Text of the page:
Here on the cusp of West Texas, another disastrous drought is never far away.
In the dry 1950s, business losses amounted to billions in today’s dollars. Economic growth lagged.
So planners bought creek-bottom land southeast of Dallas for two huge lakes, Cedar Creek and Richland-Chambers, to pipe Fort Worth’s water.
Now, Tarrant Regional Water District directors must plan for the needs of the next 60 years.
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That’s the basic duty of the TRWD board, along with managing the 27 miles of floodways built along the Trinity River after the 1922 and 1949 floods.
And that’s why TRWD is building one of America’s largest water projects: a $2 billion-plus pipeline 8 feet wide, bringing water from Lake Palestine on the Neches River in East Texas to Fort Worth and Dallas.
That, in turn, is why this TRWD election is May 9’s noisiest and messiest.
Two incumbent directors face two challengers funded by the big-spending Dallas owner of an East Texas ranch in the path of the pipeline. A fifth candidate is campaigning as an independent.
Voters may make one or two choices, and the two candidates with the most votes win seats on the five-member board.
Board Secretary Martha “Marty” Leonard, 78, of Westover Hills, and Secretary Pro Tem Jim Lane, 70, of Fort Worth, have both served nine years. They are the board’s most visible community leaders.
Countering the big-dollar financial support for their challengers, Leonard and Lane are backed by a political action committee that had raised almost $500,000 as of early April from well-known Dallas and Fort Worth business leaders including Ed Bass, Ross Perot Jr. and Alice Walton.
A lawyer and 12-year City Council member from north Fort Worth, Lane led development of Alliance Airport and the Historic Stockyards.
Leonard, from a pioneer Fort Worth retailing family, sustains that legacy in both philanthropy and as an operator of golf centers.
Both Lane and Leonard argue that the board is building the pipeline the most efficient way in the best location for both Fort Worth and Dallas, a minority stakeholder in a joint project comparable to DFW Airport.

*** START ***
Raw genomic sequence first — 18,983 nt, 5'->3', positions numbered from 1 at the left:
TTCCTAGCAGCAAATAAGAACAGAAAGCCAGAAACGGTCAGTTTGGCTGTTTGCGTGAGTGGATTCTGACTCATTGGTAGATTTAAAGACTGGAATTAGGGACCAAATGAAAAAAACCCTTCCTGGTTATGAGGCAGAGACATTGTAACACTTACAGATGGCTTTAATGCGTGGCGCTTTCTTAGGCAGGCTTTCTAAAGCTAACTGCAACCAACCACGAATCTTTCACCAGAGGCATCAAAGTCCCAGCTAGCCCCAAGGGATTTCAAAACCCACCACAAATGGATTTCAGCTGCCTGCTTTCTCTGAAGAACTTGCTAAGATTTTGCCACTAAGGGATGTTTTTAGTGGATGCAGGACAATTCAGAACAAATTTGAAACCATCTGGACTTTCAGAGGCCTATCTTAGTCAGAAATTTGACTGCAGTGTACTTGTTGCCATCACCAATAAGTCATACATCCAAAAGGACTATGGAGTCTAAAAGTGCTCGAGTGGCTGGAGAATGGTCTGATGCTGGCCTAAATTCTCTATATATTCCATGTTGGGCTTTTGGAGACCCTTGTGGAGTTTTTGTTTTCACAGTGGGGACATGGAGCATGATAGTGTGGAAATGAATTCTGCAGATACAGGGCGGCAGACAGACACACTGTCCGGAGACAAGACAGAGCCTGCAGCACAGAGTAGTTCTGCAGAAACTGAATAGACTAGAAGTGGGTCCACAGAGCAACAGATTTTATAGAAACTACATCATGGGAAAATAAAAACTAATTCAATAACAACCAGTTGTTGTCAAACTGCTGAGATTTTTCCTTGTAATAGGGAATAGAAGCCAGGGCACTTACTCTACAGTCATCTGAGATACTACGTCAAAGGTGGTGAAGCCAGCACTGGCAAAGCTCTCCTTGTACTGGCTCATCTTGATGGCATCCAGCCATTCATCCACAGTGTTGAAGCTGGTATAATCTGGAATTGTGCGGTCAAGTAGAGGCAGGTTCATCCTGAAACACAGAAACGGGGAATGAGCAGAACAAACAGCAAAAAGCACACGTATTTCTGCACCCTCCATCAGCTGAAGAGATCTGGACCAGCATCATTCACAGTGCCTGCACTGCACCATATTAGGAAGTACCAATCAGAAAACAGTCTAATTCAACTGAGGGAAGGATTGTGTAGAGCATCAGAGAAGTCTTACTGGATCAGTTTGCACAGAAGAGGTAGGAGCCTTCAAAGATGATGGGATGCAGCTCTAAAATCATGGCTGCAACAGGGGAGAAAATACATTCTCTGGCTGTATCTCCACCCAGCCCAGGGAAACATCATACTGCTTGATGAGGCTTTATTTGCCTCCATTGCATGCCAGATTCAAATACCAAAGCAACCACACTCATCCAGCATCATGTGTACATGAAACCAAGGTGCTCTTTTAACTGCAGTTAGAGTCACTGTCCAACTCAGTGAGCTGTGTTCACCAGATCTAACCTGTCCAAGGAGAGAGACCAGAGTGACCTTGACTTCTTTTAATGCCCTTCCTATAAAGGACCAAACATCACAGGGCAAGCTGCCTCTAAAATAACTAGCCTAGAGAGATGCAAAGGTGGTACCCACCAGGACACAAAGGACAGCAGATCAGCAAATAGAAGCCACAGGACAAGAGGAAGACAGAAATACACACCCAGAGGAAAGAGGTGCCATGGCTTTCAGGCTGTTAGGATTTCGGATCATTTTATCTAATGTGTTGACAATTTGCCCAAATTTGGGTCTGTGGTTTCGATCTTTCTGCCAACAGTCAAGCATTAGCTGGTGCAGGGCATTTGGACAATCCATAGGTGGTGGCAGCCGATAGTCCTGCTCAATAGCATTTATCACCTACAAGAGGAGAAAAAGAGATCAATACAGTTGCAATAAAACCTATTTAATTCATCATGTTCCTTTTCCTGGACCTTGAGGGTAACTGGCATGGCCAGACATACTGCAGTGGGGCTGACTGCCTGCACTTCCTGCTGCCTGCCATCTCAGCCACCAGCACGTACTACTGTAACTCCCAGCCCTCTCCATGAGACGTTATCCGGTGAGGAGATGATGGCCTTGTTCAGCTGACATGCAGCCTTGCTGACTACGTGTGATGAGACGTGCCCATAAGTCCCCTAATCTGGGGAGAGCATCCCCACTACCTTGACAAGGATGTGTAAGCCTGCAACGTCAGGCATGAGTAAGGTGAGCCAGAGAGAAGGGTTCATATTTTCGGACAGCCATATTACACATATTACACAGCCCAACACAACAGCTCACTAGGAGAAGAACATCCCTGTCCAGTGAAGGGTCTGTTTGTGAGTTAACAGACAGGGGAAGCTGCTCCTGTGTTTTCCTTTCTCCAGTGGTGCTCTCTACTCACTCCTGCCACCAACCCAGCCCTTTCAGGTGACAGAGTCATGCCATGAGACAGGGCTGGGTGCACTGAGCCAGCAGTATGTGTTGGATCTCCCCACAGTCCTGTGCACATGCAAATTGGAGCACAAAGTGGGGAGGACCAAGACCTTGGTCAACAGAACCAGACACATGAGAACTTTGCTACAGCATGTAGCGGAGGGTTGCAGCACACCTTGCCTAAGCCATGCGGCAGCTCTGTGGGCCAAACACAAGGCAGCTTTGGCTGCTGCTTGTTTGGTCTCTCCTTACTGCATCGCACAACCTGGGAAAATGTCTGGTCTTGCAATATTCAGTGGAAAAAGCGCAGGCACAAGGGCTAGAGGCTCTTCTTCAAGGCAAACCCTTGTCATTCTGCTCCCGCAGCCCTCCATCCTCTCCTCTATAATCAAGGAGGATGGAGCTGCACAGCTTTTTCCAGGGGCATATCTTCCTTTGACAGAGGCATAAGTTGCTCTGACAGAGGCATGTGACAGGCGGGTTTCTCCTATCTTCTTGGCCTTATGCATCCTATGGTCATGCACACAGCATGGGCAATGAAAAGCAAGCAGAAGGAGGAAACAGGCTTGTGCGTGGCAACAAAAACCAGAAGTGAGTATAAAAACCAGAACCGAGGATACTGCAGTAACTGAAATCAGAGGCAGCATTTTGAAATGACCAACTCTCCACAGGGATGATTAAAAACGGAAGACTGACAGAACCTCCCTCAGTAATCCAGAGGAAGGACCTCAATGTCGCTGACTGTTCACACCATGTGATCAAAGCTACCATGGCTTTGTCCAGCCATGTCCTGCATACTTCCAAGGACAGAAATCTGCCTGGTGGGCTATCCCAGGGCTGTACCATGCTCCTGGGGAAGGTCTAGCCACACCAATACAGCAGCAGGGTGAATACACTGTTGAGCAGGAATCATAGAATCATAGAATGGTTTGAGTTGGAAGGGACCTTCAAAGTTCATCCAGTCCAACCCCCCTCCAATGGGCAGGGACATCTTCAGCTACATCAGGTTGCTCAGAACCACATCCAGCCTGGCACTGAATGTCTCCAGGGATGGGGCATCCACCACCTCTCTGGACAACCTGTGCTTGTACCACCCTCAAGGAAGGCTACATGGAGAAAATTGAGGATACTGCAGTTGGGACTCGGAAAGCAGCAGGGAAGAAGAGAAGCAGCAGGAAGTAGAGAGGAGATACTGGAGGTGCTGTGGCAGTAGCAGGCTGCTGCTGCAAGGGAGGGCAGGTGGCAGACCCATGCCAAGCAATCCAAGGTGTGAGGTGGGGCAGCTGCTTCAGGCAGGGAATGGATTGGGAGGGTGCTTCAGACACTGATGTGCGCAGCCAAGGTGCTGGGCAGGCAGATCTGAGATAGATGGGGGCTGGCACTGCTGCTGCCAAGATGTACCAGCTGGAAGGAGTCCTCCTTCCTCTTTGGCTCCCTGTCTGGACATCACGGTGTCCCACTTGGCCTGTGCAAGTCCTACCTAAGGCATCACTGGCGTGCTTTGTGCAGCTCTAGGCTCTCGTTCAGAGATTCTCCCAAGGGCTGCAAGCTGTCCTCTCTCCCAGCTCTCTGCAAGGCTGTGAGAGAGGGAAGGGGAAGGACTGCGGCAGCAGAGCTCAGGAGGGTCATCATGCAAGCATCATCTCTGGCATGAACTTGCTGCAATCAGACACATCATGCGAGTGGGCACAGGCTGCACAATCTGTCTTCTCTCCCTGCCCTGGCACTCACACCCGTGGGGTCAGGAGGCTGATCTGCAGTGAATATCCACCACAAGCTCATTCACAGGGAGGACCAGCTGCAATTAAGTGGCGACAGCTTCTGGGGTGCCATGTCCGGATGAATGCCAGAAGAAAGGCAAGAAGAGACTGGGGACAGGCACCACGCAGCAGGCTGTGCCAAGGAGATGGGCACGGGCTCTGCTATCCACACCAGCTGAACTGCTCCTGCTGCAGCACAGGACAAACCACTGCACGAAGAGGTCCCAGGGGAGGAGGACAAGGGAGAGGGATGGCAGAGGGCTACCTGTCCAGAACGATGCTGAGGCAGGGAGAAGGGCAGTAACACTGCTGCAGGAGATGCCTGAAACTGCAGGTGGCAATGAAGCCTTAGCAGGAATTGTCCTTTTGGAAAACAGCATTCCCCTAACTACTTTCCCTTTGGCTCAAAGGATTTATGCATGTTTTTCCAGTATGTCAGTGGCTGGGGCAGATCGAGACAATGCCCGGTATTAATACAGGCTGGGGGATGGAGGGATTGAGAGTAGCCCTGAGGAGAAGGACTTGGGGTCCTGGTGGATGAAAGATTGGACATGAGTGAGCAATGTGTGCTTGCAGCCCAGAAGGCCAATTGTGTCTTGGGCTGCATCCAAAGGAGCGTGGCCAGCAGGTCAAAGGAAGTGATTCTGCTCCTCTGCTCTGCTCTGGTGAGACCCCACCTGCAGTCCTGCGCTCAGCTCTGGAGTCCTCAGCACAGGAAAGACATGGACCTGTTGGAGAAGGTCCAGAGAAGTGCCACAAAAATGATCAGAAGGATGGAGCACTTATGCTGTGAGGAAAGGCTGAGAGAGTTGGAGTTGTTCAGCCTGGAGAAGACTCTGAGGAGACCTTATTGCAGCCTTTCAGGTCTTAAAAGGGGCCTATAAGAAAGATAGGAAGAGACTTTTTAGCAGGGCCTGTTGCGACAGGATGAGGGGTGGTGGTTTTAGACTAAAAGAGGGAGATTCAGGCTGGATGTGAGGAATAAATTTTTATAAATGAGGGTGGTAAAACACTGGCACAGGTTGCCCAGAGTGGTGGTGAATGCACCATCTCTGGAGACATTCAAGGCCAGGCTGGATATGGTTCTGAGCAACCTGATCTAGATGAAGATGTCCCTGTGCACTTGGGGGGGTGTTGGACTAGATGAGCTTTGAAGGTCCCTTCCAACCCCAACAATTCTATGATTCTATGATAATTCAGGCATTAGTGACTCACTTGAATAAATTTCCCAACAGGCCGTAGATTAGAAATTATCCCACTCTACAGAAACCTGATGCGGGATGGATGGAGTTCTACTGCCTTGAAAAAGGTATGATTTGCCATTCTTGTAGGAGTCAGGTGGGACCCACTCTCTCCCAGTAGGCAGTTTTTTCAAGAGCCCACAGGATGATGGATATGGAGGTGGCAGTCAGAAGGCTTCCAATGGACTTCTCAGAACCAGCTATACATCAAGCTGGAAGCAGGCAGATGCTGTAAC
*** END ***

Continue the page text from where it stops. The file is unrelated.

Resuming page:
Lane and Leonard also want to continue work on Panther Island, a different $900-million-plus downtown project repairing worn-out levees while adding retail shops, restaurants and apartments on the river’s north bank.
Challengers Craig Bickley, 38, a Colleyville resident who is eligible to run as a district landowner, and Michele Von Luckner, 46, of east Fort Worth, are campaigning together.
More than 97 percent of their financing, a total of almost $100,000 in the first report April 9, is from Dallas hotel executive Monty Bennett, who is also suing TRWD to redirect the pipeline while campaigning against what he calls a “heavy-handed” agency.
Both Bickley and Von Luckner question project spending and describe TRWD as secretive and crony-riddled.
But neither seems familiar with basic state and regional water plans or prepared for the board’s primary task.
Keith K. Annis, 43, of Fort Worth, a consultant for nonprofits, fears hot years ahead and talks more about water needs. He argues that he can take a fresh look at projects.
All three challengers raise concerns the Editorial Board has raised in past elections about the board’s inhospitable meetings, inaccessible deliberations and poor response to public records requests.
No matter how the election comes out, directors should change board officers.
Starting with a different president, a change of board leadership would go a long way to improve both the tone and direction of meetings and the agency’s image to the public.
With their knowledge of water plans, Lane and Leonard remain the best directors to make future decisions for Fort Worth and TRWD’s suburban stakeholder communities.
With their legacy of community leadership, they are best-positioned to help reshape a more responsive board.
The Star-Telegram Editorial Board recommends Jim Lane and Martha “Marty” Leonard for the Tarrant Regional Water District board.